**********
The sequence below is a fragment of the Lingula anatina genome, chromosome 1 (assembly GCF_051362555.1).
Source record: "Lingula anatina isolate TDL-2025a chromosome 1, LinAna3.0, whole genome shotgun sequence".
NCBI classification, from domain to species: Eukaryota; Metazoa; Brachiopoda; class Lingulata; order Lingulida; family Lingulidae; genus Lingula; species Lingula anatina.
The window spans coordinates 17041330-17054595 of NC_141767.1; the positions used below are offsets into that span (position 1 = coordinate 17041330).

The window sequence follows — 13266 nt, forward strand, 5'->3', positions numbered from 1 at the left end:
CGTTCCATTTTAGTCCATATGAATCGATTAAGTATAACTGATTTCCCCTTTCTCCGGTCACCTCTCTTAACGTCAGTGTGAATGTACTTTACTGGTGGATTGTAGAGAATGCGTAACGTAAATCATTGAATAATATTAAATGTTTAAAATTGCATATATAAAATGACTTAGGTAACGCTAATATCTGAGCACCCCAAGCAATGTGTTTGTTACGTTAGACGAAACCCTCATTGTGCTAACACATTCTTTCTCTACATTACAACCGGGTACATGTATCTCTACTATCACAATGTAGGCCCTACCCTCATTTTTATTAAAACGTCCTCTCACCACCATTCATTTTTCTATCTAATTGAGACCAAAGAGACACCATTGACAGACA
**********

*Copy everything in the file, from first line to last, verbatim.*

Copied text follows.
The sequence below is a fragment of the Lingula anatina genome, chromosome 1 (assembly GCF_051362555.1).
Source record: "Lingula anatina isolate TDL-2025a chromosome 1, LinAna3.0, whole genome shotgun sequence".
NCBI classification, from domain to species: Eukaryota; Metazoa; Brachiopoda; class Lingulata; order Lingulida; family Lingulidae; genus Lingula; species Lingula anatina.
The window spans coordinates 17041330-17054595 of NC_141767.1; the positions used below are offsets into that span (position 1 = coordinate 17041330).

The window sequence follows — 13266 nt, forward strand, 5'->3', positions numbered from 1 at the left end:
CGTTCCATTTTAGTCCATATGAATCGATTAAGTATAACTGATTTCCCCTTTCTCCGGTCACCTCTCTTAACGTCAGTGTGAATGTACTTTACTGGTGGATTGTAGAGAATGCGTAACGTAAATCATTGAATAATATTAAATGTTTAAAATTGCATATATAAAATGACTTAGGTAACGCTAATATCTGAGCACCCCAAGCAATGTGTTTGTTACGTTAGACGAAACCCTCATTGTGCTAACACATTCTTTCTCTACATTACAACCGGGTACATGTATCTCTACTATCACAATGTAGGCCCTACCCTCATTTTTATTAAAACGTCCTCTCACCACCATTCATTTTTCTATCTAATTGAGACCAAAGAGACACCATTGACAGACA